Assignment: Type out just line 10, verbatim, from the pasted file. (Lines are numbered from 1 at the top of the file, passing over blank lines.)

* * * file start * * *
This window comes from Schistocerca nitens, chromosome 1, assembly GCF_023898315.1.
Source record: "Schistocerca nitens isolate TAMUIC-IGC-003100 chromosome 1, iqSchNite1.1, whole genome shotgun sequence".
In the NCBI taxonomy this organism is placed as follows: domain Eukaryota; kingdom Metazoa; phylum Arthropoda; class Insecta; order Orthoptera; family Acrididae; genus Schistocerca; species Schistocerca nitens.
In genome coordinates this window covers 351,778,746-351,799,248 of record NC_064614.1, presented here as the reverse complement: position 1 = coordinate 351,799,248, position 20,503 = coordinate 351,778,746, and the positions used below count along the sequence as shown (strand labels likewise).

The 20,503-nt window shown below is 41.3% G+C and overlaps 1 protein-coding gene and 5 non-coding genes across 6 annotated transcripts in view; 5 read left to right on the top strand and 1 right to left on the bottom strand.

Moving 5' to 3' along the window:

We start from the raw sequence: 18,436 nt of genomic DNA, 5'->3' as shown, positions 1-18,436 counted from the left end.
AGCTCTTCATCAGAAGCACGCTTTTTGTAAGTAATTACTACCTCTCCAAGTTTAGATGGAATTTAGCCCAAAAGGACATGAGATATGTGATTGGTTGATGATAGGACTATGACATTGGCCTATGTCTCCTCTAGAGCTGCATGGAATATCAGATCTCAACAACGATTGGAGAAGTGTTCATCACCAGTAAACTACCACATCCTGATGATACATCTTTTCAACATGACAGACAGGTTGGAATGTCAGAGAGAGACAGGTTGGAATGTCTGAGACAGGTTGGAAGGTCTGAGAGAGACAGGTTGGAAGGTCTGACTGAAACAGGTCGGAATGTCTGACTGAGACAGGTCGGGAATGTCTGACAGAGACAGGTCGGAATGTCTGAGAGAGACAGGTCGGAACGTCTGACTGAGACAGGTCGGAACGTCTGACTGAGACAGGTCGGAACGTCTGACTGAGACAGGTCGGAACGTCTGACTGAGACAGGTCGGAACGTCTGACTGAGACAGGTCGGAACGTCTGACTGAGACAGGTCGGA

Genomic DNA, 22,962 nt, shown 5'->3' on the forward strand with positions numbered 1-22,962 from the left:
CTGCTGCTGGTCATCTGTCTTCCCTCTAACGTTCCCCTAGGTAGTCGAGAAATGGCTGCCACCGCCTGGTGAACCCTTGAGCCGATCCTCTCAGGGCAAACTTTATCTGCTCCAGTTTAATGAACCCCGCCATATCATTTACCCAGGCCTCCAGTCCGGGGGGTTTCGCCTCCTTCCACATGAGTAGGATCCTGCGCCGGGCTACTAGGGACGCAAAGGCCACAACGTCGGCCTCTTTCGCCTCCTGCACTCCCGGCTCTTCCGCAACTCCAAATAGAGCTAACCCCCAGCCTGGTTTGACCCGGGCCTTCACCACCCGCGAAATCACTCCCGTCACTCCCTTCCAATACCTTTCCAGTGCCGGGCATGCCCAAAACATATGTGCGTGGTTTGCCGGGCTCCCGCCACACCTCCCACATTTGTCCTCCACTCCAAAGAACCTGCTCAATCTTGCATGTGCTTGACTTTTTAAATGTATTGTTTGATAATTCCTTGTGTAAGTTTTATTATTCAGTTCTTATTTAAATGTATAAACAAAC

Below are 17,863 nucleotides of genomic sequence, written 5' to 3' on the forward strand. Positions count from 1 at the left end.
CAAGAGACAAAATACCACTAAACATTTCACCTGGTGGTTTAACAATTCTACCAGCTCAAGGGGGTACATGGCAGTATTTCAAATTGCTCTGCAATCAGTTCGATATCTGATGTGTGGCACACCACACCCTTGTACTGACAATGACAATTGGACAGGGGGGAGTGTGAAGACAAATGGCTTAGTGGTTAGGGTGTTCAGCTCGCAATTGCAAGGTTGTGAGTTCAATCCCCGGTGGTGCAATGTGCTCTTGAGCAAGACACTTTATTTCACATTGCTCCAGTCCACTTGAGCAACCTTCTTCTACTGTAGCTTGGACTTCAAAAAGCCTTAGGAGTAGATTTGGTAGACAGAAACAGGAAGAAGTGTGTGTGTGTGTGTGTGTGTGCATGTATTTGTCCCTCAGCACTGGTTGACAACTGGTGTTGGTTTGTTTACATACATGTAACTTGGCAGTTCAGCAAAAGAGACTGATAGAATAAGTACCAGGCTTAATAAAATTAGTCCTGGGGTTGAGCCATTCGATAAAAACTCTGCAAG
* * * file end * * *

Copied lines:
CTGCTGCTGGTCATCTGTCTTCCCTCTAACGTTCCCCTAGGTAGTCGAGAAATGGCTGCCACCGCCTGGTGAACCCTTGAGCCGATCCTCTCAGGGCAAACTTTATCTGCTCCAGTTTAATGAACCCCGCCATATCATTTACCCAGGCCTCCAGTCCGGGGGGTTTCGCCTCCTTCCACATGAGTAGGATCCTGCGCCGGGCTACTAGGGACGCAAAGGCCACAACGTCGGCCTCTTTCGCCTCCTGCACTCCCGGCTCTTCCGCAACTCCAAATAGAGCTAACCCCCAGCCTGGTTTGACCCGGGCCTTCACCACCCGCGAAATCACTCCCGTCACTCCCTTCCAATACCTTTCCAGTGCCGGGCATGCCCAAAACATATGTGCGTGGTTTGCCGGGCTCCCGCCACACCTCCCACATTTGTCCTCCACTCCAAAGAACCTGCTCAATCTTGCATGTGCTTGACTTTTTAAATGTATTGTTTGATAATTCCTTGTGTAAGTTTTATTATTCAGTTCTTATTTAAATGTATAAACAAAC